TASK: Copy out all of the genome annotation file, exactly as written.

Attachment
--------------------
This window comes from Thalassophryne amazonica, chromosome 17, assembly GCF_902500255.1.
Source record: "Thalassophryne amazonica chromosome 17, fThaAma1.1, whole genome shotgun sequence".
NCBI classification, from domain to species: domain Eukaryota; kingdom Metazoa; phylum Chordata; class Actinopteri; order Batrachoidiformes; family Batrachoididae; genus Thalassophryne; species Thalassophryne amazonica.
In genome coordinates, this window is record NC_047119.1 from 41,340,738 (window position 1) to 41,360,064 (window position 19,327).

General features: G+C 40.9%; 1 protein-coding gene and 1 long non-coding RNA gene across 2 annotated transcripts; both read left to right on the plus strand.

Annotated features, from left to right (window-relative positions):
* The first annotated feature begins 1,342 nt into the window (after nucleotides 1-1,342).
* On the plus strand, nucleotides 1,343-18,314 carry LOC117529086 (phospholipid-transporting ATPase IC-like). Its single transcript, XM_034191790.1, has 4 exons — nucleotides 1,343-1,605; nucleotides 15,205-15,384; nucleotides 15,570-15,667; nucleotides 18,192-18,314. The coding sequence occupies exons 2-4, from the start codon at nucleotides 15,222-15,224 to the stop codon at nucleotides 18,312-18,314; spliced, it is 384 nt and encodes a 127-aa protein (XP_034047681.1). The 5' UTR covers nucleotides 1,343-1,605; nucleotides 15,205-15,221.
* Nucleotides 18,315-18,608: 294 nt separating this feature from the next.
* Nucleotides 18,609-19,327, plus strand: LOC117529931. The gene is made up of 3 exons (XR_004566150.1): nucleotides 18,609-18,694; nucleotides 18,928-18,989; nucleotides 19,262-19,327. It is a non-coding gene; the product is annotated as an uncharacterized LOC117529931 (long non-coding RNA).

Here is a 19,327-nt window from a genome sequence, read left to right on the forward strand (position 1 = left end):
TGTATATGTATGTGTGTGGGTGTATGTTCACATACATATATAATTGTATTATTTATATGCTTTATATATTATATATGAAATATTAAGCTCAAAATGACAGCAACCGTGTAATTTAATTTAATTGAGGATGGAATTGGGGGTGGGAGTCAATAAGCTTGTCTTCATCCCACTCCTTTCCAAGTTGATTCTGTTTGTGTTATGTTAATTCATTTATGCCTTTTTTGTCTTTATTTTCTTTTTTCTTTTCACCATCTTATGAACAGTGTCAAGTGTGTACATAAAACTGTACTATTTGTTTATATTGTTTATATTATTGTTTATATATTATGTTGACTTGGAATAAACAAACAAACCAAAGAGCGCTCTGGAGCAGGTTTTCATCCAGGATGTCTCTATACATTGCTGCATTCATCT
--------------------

This window comes from Thalassophryne amazonica, chromosome 17, assembly GCF_902500255.1.
Source record: "Thalassophryne amazonica chromosome 17, fThaAma1.1, whole genome shotgun sequence".
NCBI classification, from domain to species: domain Eukaryota; kingdom Metazoa; phylum Chordata; class Actinopteri; order Batrachoidiformes; family Batrachoididae; genus Thalassophryne; species Thalassophryne amazonica.
In genome coordinates, this window is record NC_047119.1 from 41,340,738 (window position 1) to 41,360,064 (window position 19,327).

General features: G+C 40.9%; 1 protein-coding gene and 1 long non-coding RNA gene across 2 annotated transcripts; both read left to right on the plus strand.

Annotated features, from left to right (window-relative positions):
* The first annotated feature begins 1,342 nt into the window (after nucleotides 1-1,342).
* On the plus strand, nucleotides 1,343-18,314 carry LOC117529086 (phospholipid-transporting ATPase IC-like). Its single transcript, XM_034191790.1, has 4 exons — nucleotides 1,343-1,605; nucleotides 15,205-15,384; nucleotides 15,570-15,667; nucleotides 18,192-18,314. The coding sequence occupies exons 2-4, from the start codon at nucleotides 15,222-15,224 to the stop codon at nucleotides 18,312-18,314; spliced, it is 384 nt and encodes a 127-aa protein (XP_034047681.1). The 5' UTR covers nucleotides 1,343-1,605; nucleotides 15,205-15,221.
* Nucleotides 18,315-18,608: 294 nt separating this feature from the next.
* Nucleotides 18,609-19,327, plus strand: LOC117529931. The gene is made up of 3 exons (XR_004566150.1): nucleotides 18,609-18,694; nucleotides 18,928-18,989; nucleotides 19,262-19,327. It is a non-coding gene; the product is annotated as an uncharacterized LOC117529931 (long non-coding RNA).

Here is a 19,327-nt window from a genome sequence, read left to right on the forward strand (position 1 = left end):
TGTATATGTATGTGTGTGGGTGTATGTTCACATACATATATAATTGTATTATTTATATGCTTTATATATTATATATGAAATATTAAGCTCAAAATGACAGCAACCGTGTAATTTAATTTAATTGAGGATGGAATTGGGGGTGGGAGTCAATAAGCTTGTCTTCATCCCACTCCTTTCCAAGTTGATTCTGTTTGTGTTATGTTAATTCATTTATGCCTTTTTTGTCTTTATTTTCTTTTTTCTTTTCACCATCTTATGAACAGTGTCAAGTGTGTACATAAAACTGTACTATTTGTTTATATTGTTTATATTATTGTTTATATATTATGTTGACTTGGAATAAACAAACAAACCAAAGAGCGCTCTGGAGCAGGTTTTCATCCAGGATGTCTCTATACATTGCTGCATTCATCT